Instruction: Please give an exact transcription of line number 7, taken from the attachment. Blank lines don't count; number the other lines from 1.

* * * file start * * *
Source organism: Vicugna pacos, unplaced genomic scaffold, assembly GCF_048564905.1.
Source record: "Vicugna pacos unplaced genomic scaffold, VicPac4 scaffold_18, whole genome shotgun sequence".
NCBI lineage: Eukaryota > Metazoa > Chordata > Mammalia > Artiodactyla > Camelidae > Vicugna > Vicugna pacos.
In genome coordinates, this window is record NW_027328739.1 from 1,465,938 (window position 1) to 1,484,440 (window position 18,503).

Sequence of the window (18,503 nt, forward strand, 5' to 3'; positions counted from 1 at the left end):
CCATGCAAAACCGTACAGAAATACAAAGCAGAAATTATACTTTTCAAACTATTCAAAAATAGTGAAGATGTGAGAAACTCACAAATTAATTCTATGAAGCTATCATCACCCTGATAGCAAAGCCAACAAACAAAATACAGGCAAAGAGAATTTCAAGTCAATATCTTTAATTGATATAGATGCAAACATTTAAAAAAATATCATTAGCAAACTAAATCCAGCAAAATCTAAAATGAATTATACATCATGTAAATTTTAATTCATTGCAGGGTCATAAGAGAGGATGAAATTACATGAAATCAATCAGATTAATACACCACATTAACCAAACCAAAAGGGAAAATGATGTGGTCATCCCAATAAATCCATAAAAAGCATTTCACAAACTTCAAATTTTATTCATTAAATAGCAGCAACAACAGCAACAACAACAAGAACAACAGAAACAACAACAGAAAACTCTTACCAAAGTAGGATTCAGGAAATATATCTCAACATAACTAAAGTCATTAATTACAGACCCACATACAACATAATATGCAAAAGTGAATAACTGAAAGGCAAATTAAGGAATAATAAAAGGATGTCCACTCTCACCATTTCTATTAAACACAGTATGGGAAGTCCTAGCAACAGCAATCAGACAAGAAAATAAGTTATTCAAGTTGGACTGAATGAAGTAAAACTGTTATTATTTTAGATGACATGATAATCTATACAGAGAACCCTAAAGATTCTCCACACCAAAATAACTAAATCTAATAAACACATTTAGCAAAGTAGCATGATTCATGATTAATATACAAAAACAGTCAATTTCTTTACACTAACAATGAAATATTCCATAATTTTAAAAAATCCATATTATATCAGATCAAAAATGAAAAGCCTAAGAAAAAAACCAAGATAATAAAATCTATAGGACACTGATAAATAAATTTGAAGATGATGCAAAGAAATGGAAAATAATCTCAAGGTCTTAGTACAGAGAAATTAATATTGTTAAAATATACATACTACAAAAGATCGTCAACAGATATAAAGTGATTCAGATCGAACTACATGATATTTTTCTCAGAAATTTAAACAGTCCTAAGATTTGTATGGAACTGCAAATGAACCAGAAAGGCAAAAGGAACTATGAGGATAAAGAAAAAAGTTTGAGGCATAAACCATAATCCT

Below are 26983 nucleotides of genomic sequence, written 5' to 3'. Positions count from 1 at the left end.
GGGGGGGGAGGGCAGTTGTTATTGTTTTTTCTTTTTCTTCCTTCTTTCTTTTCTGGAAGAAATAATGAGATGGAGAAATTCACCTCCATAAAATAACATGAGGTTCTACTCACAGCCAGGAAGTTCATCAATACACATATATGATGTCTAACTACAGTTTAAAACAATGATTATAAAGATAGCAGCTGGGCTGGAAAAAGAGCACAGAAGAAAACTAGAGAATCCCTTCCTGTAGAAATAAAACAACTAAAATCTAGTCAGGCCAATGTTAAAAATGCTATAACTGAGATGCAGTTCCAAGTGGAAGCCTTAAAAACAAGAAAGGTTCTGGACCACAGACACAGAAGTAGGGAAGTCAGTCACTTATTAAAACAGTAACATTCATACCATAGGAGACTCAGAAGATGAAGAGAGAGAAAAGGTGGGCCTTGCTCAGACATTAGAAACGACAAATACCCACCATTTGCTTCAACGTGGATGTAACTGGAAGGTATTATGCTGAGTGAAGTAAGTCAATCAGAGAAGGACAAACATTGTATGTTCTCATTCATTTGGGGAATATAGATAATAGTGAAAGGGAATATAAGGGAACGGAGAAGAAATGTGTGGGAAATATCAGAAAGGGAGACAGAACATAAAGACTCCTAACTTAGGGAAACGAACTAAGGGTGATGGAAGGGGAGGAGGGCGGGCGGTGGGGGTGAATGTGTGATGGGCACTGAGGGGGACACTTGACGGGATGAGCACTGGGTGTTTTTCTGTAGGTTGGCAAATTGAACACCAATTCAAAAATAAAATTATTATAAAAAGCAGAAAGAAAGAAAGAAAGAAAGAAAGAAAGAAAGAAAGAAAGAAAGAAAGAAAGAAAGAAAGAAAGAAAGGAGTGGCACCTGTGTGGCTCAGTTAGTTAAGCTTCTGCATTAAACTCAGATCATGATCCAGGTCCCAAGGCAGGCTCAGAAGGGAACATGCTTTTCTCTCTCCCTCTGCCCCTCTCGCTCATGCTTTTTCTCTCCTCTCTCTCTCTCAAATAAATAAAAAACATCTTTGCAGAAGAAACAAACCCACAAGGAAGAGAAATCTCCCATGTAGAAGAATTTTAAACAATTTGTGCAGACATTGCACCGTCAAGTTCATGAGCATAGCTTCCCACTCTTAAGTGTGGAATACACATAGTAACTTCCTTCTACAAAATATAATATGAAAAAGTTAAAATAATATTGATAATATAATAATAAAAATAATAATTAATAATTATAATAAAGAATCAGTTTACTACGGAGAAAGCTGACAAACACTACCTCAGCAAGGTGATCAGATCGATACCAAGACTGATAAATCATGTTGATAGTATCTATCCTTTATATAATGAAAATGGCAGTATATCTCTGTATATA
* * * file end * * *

Below are 26983 nucleotides of genomic sequence, written 5' to 3'. Positions count from 1 at the left end.